Henry Tudor had never met the Princes in question as their paths had never had reason to cross. Henry came from a staunch Lancastrian family; His father Edmund Tudor and uncle Jasper Tudor were the half-brothers to King Henry VI and had therefore valiantly fought for the House of Lancaster until its eventual demise with Henry VI’s death in 1471, possibly at the behest of the aforementioned Richard of Gloucester.  As a result of the fall, Henry was exiled from the Kingdom the same year with his Uncle Jasper and spent his formative years in the Duchy of Brittany. He was 14 when he left and would not set foot in England until a few days prior to the Battle of Bosworth where he defeated Richard III. He was 28 by this point.
Henry Tudor’s claim to the throne was weak to say the least. At time of his ascension there were an estimated 29 other nobles with a greater claim to the throne than his.  Henry’s claim came through his mother Margaret Beaufort who was the sole inheritor of the illegitimate Beaufort line, offspring of John of Gaunt at the end of the 15th century. Directly related from King Edward III through this line, it gave Henry Tudor a slight claim to the throne but due to the plethora of other, legitimate claimants ahead of him this claim remained insubstantial to covet the crown. That is, until Richard III seized the throne from his nephews and targeted any Yorkists who refused to transfer their allegiance from the young boys to him. The result was that Henry suddenly became the person that both exiled Lancastrians and disenfranchised Yorkists flocked towards in order to relieve them from the reign of Richard. The consequence was of course that Henry would mobilise this support and eventually claim the Crown of England through the right of conquest if not predominantly through right of bloodline.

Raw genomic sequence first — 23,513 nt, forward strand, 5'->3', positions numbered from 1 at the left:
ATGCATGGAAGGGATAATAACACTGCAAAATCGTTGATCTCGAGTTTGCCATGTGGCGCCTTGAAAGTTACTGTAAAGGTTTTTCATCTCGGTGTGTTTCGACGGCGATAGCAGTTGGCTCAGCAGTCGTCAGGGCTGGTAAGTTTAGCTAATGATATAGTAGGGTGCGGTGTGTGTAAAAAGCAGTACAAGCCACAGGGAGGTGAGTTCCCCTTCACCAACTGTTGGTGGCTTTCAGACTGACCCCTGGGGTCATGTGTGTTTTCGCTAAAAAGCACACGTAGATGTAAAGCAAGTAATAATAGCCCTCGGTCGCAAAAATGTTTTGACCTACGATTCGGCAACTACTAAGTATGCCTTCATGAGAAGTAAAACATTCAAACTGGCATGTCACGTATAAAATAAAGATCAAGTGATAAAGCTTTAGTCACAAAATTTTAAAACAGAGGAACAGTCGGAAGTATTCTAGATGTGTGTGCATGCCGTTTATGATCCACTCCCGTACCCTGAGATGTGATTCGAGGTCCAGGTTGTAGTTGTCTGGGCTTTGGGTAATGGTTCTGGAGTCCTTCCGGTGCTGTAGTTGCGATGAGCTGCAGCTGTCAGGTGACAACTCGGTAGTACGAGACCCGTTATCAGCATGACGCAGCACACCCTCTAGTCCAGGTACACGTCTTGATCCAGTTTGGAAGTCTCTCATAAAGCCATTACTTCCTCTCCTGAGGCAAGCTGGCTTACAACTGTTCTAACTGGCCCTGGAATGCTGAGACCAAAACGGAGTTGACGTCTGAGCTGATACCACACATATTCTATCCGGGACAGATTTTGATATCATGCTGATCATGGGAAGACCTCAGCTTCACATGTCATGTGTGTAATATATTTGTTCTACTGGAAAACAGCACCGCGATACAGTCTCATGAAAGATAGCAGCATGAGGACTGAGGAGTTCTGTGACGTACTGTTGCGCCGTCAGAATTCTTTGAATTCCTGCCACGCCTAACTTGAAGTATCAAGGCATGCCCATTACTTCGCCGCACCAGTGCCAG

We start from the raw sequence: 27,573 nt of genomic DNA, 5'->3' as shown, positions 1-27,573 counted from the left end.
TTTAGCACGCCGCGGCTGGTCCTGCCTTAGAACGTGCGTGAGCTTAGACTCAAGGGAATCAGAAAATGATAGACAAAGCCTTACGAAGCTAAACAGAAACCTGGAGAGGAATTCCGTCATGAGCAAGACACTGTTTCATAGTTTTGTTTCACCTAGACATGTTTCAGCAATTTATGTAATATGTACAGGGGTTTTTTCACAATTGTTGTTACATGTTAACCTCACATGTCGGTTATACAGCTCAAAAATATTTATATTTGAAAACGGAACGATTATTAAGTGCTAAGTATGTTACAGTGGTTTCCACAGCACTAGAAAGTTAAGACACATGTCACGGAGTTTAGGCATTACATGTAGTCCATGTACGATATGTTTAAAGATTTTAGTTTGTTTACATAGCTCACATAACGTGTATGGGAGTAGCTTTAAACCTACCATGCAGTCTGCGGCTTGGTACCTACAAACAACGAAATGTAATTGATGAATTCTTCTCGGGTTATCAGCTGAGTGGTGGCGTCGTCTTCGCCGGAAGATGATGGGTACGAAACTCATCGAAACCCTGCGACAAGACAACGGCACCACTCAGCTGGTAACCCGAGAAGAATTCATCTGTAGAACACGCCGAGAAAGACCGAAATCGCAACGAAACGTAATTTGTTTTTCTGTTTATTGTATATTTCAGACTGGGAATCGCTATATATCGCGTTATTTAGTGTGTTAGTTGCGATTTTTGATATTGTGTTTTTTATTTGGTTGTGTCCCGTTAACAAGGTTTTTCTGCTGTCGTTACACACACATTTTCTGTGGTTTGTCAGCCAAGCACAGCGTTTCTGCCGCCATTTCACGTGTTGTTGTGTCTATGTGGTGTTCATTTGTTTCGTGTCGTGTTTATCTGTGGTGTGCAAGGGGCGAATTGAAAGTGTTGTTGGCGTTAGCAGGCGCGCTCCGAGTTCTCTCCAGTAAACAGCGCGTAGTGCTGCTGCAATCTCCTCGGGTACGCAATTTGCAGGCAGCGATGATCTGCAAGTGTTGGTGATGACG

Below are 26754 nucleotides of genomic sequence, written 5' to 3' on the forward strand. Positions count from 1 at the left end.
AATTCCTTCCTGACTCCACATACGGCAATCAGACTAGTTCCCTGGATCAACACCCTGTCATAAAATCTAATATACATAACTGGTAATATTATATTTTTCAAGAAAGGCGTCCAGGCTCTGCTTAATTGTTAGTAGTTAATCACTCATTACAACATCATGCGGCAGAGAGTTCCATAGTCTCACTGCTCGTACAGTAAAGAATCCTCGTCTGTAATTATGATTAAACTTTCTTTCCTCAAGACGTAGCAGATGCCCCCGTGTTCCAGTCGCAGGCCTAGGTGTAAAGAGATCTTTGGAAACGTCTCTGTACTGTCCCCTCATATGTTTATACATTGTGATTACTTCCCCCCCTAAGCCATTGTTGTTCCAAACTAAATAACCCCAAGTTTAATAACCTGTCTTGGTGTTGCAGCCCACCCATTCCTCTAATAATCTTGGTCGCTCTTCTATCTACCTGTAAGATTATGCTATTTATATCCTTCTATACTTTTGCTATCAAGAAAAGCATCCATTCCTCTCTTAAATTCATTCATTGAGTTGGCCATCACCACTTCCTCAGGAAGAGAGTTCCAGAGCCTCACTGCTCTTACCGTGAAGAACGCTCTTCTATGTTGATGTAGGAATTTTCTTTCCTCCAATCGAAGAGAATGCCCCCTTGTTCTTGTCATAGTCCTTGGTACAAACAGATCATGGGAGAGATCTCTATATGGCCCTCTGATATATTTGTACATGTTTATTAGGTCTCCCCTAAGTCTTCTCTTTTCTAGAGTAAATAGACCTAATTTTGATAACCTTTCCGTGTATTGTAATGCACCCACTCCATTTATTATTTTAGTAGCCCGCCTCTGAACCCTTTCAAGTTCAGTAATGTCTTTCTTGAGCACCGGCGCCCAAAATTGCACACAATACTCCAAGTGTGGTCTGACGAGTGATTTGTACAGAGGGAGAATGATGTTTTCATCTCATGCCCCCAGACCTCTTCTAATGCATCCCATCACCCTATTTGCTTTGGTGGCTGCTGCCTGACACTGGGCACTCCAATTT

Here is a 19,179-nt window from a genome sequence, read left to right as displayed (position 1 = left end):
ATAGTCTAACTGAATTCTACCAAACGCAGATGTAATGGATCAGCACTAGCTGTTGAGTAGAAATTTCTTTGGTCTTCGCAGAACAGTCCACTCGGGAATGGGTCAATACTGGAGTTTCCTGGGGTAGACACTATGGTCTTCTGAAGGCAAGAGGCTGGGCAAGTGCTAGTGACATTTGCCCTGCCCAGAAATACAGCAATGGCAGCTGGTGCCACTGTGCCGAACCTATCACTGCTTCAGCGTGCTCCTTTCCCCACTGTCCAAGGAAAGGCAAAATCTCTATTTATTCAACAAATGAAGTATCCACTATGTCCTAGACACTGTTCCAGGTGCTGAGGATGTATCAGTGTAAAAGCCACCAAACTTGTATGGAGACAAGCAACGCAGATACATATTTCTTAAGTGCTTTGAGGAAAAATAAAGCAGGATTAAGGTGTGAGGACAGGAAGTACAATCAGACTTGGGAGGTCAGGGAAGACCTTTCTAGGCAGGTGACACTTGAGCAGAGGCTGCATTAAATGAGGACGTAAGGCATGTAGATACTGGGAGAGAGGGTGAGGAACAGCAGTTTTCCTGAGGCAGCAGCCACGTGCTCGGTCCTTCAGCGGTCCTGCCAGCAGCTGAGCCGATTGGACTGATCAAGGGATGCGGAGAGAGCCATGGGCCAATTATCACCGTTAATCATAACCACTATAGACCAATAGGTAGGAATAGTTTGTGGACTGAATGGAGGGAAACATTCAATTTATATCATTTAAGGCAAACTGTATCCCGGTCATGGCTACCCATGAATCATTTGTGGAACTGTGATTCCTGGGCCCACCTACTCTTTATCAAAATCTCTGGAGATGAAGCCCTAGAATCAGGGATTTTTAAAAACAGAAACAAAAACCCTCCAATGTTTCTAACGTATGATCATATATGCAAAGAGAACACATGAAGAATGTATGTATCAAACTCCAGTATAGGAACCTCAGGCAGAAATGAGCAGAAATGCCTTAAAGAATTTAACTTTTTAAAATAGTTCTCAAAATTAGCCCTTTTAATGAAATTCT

Henry naturally would not have been able to become King of England if the two Princes were still alive, the same issue that Richard faced as King. If Richard was a usurper, then Henry was usurping the usurper and his position was even weaker. The accusation from Ricardian supporters is that once Henry was King, he killed the Princes in order to secure his throne and then married their sister who was now considered the true heir following their death. Henry was now King through right of conquest and through his wife’s legal claim to the crown. Supporters of Richard III thus consider Henry Tudor most likely to be the monster who committed the atrocity against the two Princes, pointing to the ruthlessness of the Tudor dynasty as a whole for supporting this act. But what of the evidence…well, quite simply, there isn’t any.